Sunday Apr 1, 2018 Controversies galore as Munster knock out Toulon with brilliant late try

Controversies galore as Munster knock out Toulon with brilliant late try
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A magnificent individual effort from Andrew Conway helped Munster see off Toulon for a spot in the European Champions Cup semi final in a game full of controversy. Munster will meet Racing 92, after they beat Clermont. 

With six minutes left to play and six points down, Munster needed a try to put pressure on the French giants and Conway did just that with a superb piece of running.

Francois Trinh-Duc’s clearance kick missed touch and, doing extremely well to catch the ball above his head while balancing in play, Conway glided through the attempted Toulon defence to send Thomond Park into raptures.

Earlier in the match Conor Murray’s knowledge of the laws saw him take advantage of another Toulon mistake to score.

With the away team scrambling to clear the ball from their own line, hooker Guilhem Guirado dropped the ball while attempting a pick-and-go, and quick as a flash Murray was on the ball to dot it down.

The scrum half immediately looked up and told referee Nigel Owens that there was a knock on so therefore he wasn’t offside and he had scored, and, after an age deliberating with the TMO, Owens agreed.

“It’s a very intelligent try,” said captain Peter O’Mahony afterwards. “We were taking the mick out of him inside there, saying it was a handy one, but you’ve got to be switched on for something like that.

“That’s the type of player he is, very bright, very diligent.  And, you know, a lot of guys wouldn’t even have the balls to go and do it.”

There’s a strong argument that Munster should never have been in that position to start with though.

With just 30 seconds in the match gone, Simon Zebo was lucky to escape a yellow card and potentially a penalty try after he looked like he punched the ball out of Chris Ashton’s hands and out of play.

Again, after speaking to the TMO Owens decided that he was trying to catch the ball and that it was a knock on by Ashton.

Simon Zebo incident:

Full match highlights:

36 Comments

  •  reality
    reality

    At full speed i understand that it travels towards the try line. When you're tackled and your momentum stops, then should flat not be flat?

    Reply
  •  drg
    drg

    Apologies for my lack of clarity on 4th paragraph, what I meant is "let's say for arguments sake it's reviewed and they feel N.O made a mistake..." I personally think it was a good call, but for arguments sake, if it was a bad call it amounts to SFA...

    Reply
  •  im1
    im1

    Yes, you are. 99% of passes goes forward (i.e towards the defensive tryline) from where it is passed, but that is not what the laws are designed to penalise.

    Reply
  •  colombes
    colombes

    To strictly answer to your 4th paragraph: No. when a game is over, it's over whatever the mistakes occurred or not. But as said above, we should not censure ourselves, dear armchair refs, to debate and discuss about any decision. #couscous and rugby can match together OR maybe we could all agree on everything. Personally, i continue to raise an eyebrow with Owens ref decisions, this article offers a certain insight. https://www.telegraph.co.uk/rugby-union/2018/04/05/nigel-owens-now-much-celebrity-referee-big-games/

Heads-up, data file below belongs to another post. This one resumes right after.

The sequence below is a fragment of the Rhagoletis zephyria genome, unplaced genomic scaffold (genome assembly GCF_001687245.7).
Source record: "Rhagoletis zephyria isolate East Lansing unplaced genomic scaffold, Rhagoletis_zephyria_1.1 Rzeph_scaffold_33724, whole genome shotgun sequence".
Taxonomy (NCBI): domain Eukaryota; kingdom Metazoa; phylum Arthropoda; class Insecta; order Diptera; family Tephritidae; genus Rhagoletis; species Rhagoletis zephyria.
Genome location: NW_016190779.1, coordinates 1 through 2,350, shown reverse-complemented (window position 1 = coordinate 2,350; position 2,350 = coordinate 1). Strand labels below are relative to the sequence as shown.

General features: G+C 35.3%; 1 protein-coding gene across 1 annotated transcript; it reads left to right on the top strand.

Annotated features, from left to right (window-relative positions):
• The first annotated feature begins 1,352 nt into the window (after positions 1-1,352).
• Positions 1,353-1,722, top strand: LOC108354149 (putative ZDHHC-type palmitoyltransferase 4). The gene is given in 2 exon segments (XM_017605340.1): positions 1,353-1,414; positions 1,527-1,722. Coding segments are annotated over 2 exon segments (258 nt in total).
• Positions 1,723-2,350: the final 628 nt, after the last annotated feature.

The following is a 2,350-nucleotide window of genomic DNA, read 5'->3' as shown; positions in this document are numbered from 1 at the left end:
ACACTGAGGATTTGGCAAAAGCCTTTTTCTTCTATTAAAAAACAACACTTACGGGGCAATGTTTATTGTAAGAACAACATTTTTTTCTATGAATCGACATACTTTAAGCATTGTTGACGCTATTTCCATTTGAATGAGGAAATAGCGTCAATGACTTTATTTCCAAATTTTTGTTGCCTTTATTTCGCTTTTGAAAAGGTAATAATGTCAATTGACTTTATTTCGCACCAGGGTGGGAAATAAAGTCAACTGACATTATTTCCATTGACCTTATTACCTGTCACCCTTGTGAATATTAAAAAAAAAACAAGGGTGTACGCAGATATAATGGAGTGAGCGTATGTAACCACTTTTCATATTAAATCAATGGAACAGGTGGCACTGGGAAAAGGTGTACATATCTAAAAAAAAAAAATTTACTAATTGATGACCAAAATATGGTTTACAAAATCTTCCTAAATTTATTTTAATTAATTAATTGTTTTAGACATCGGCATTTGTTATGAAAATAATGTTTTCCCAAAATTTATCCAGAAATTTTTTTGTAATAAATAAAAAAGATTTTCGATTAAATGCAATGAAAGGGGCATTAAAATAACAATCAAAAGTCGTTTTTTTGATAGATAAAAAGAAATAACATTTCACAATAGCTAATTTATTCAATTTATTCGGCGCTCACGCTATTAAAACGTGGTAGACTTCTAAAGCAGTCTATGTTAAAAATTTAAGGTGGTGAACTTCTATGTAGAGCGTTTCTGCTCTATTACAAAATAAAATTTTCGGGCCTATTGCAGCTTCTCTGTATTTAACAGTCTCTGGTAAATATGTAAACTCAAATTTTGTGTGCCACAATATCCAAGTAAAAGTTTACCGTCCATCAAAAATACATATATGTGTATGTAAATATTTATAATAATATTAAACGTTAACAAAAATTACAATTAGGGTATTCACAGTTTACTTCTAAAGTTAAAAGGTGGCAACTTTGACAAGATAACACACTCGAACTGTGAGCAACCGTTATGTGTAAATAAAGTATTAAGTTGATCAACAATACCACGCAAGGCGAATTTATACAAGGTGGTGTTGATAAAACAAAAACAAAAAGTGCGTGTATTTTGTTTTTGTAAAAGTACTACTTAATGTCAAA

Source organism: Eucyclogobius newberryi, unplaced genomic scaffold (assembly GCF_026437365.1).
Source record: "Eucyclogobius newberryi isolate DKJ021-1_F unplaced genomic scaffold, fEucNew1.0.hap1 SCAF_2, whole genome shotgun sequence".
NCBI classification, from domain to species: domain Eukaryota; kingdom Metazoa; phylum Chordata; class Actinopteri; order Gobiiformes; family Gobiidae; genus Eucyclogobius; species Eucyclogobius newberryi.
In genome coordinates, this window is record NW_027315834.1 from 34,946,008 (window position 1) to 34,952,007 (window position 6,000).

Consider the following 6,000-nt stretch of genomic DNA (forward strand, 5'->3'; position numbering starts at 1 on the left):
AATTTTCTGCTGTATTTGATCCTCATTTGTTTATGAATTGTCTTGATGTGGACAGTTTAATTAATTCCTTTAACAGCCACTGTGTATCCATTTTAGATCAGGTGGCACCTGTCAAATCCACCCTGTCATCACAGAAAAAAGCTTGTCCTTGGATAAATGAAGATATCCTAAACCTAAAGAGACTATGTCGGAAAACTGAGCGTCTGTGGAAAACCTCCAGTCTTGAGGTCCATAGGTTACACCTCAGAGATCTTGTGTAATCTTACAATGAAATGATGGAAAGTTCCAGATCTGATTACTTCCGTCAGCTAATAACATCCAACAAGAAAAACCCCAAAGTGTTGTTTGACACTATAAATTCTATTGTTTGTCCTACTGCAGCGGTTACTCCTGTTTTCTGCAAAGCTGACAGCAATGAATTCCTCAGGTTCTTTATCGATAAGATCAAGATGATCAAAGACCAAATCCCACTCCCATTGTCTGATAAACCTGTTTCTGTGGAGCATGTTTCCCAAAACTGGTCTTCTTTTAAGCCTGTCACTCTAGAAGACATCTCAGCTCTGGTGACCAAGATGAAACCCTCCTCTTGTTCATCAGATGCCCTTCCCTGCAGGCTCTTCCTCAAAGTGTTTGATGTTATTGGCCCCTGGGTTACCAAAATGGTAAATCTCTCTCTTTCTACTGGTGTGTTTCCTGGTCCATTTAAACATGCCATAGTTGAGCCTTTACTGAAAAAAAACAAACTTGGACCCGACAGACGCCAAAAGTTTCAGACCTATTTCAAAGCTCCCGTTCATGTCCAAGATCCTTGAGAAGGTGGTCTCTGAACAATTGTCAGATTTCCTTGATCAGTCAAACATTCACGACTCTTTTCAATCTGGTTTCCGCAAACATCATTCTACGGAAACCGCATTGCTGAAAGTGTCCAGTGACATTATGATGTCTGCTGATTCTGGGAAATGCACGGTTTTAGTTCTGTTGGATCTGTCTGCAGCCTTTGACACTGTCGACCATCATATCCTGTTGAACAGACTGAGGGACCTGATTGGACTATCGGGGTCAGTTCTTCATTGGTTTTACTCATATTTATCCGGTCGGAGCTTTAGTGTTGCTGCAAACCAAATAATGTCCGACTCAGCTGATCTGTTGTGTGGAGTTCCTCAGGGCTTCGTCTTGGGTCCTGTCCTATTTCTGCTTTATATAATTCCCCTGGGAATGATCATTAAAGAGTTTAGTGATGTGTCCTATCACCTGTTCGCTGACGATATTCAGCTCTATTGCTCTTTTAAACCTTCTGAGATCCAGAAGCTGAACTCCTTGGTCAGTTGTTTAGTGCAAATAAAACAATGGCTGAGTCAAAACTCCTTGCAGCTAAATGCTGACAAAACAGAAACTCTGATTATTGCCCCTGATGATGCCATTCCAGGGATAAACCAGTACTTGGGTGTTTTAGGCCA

Reply
  •  reality
    reality

    Am I the only one that thought the Trinh Duc pass was blatantly forward? Everybody thought it was at first, and the replay shows that it was. This whole thing of calling a pass flat when it's not is ridiculous. Flat has to mean flat. If it's flat but a little bit forward, then it's not flat, it's forward.

    Reply
  •  im1
    im1

    I agree with your first three paragraphs completely. 4th paragraph - NO did not make a mistake. Its obvious from similar incidents that it has to be 100% clear that the player has hit the ball into touch for it to be a penalty. Its not like messing up an interception.

    Reply
  •  im1
    im1

    Where did he err?

    Reply
  •  drg
    drg

    In all honesty social media has given both a voice to the voiceless and a voice to the ignorami... I, you, us, all have a voice on this platform...if I say N.O is a useless idiot and a bunch of you thumbs up the comment then it gives power to those that perhaps should not criticise... Some of you have had the (mis)fortune of refereeing matches, you are a hair thickness above the rest of us commenting. Owens has had a career of top level club, international and top top level international refereeing... Of course, should he be able to wave his cards without due course? Of course not... But should he have every aspect of his game viewed under a microscope by the public and the results published in full view - perhaps not. Let's say world rugby review this. They see N.O made a mistake with the knocked into touch thing. Ok, so next step, reward points to that team? What about rewarding retrospective field position to the opposition for X,y,z? Let's say based on their review they decide to hand Toulon the victory, would that make true fans truly happy? Should we shoot back to the RWC and retrospectively hand France the RWC title? If not why not? Why bother unless there is a reason for doing so? Recently the Wales England game the rugby bosses outed the referee for a bad call, what came of it? Anything tangible? No, so why bother publicly doing so?